Eiffel Tower replicas are popping up all over the place: Vegas, Pakistan, and now the surface of the Sun.
On Monday, Swedish astronomy photographer Göran Strand was shooting the Sun from his backyard when he noticed an odd shape erupting from it. He switched to a stronger telescope and proceeded to capture about a thousand images of the occurrence. He then shared his discovery on Twitter.
Despite the uncanny resemblance, the shape is a solar prominence, not a celestial homage to the Eiffel Tower. A prominence occurs when loops of ionized gas, or plasma, protrude from the Sun’s surface. This particular one was large enough to engulf seven Earths.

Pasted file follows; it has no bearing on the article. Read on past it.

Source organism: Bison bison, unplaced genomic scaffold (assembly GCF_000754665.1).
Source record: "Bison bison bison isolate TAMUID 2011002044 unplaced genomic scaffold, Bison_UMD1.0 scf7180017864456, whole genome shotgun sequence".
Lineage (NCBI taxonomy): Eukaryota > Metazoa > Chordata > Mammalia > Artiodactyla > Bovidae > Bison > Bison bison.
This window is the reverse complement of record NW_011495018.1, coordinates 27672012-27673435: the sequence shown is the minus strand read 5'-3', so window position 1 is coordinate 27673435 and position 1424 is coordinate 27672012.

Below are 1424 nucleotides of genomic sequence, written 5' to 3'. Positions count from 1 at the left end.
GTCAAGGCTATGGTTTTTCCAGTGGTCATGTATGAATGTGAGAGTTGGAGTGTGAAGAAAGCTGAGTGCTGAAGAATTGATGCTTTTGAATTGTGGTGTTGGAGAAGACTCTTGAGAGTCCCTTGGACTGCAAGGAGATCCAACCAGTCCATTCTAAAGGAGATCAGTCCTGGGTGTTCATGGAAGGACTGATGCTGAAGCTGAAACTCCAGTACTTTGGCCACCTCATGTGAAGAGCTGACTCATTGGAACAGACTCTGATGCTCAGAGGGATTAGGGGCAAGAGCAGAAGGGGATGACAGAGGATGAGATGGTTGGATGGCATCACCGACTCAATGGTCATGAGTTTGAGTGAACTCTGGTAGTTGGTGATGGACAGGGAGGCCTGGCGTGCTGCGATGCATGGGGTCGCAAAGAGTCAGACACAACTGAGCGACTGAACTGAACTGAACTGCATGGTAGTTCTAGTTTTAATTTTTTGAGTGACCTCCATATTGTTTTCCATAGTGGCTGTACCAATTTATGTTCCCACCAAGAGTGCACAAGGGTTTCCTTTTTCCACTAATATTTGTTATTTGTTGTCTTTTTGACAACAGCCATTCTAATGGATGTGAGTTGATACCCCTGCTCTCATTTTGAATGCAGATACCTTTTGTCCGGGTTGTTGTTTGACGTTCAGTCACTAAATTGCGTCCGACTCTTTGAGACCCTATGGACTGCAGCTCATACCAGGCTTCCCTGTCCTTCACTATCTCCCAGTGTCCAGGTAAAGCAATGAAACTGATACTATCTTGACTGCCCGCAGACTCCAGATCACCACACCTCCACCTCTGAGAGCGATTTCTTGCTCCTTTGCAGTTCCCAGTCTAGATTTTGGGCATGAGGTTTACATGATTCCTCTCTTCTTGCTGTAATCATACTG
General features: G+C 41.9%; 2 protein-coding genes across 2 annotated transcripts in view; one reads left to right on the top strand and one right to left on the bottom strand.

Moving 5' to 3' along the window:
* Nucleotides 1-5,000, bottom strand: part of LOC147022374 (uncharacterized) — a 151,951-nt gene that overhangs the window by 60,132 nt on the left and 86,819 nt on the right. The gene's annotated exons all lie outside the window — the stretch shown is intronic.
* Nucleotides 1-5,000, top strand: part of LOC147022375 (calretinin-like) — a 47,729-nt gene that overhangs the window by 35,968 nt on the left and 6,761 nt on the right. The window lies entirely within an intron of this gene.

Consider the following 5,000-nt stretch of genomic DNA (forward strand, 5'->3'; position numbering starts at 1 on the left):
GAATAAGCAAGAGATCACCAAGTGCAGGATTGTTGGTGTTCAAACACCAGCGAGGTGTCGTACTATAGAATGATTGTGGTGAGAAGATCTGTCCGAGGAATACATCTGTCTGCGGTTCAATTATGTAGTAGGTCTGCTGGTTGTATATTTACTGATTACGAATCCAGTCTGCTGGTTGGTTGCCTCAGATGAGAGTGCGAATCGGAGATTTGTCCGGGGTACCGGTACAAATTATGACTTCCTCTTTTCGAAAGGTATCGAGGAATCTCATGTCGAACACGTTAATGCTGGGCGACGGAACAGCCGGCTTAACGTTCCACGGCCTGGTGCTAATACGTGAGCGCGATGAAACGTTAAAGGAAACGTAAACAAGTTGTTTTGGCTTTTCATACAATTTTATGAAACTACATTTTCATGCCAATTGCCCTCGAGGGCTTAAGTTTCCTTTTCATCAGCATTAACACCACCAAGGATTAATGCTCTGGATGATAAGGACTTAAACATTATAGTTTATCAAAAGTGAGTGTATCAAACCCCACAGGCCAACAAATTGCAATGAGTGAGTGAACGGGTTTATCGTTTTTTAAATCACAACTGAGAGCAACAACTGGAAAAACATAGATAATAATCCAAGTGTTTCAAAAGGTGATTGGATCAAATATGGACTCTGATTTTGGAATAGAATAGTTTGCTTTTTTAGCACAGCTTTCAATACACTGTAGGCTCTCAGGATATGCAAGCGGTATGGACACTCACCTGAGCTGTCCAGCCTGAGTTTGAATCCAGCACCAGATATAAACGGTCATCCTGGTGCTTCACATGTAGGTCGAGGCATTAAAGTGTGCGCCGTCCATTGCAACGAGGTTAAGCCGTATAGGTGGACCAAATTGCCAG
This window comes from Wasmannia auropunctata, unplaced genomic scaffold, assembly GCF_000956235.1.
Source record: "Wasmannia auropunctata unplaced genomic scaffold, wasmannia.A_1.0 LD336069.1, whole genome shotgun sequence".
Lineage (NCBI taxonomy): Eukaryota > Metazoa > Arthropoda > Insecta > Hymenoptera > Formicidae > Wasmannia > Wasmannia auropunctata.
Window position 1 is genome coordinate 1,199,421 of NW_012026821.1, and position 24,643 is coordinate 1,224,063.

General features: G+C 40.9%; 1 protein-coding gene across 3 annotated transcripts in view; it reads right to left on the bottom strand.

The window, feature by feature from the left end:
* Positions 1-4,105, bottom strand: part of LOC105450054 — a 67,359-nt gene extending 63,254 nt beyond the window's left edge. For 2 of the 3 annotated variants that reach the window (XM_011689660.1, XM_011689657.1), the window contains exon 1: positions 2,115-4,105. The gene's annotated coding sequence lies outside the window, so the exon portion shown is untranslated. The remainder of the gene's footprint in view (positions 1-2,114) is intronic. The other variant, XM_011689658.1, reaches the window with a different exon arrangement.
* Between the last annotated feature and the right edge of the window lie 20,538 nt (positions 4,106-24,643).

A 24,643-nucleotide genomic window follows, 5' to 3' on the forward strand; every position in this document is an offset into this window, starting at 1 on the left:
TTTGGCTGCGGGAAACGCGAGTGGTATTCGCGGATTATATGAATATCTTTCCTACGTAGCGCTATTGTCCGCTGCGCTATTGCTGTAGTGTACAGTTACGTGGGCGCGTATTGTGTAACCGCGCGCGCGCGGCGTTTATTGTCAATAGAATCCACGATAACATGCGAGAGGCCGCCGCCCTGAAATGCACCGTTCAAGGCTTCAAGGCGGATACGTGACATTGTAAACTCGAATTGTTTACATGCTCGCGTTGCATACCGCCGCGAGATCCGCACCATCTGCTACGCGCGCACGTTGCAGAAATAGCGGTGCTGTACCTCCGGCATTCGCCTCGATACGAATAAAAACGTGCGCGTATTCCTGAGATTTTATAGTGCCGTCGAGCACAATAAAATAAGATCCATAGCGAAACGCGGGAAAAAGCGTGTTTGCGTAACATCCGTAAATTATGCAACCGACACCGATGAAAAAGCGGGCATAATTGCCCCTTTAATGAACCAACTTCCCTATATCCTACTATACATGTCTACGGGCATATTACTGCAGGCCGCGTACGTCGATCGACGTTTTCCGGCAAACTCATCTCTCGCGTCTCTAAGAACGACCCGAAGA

The image Strand shared was stitched from 300 of his best shots in order to produce a clear view of the prominence. Astronomers and photographers like him use special filters that block out most light wavelengths except for those produced by burning hydrogen on the Sun’s surface. This results in a richer image quality, and saves photographers from frying their corneas by looking through a regular telescope. So if you're planning to search for solar activity that resembles iconic works of architecture, make sure to use the proper equipment.
[h/t: Popular Science]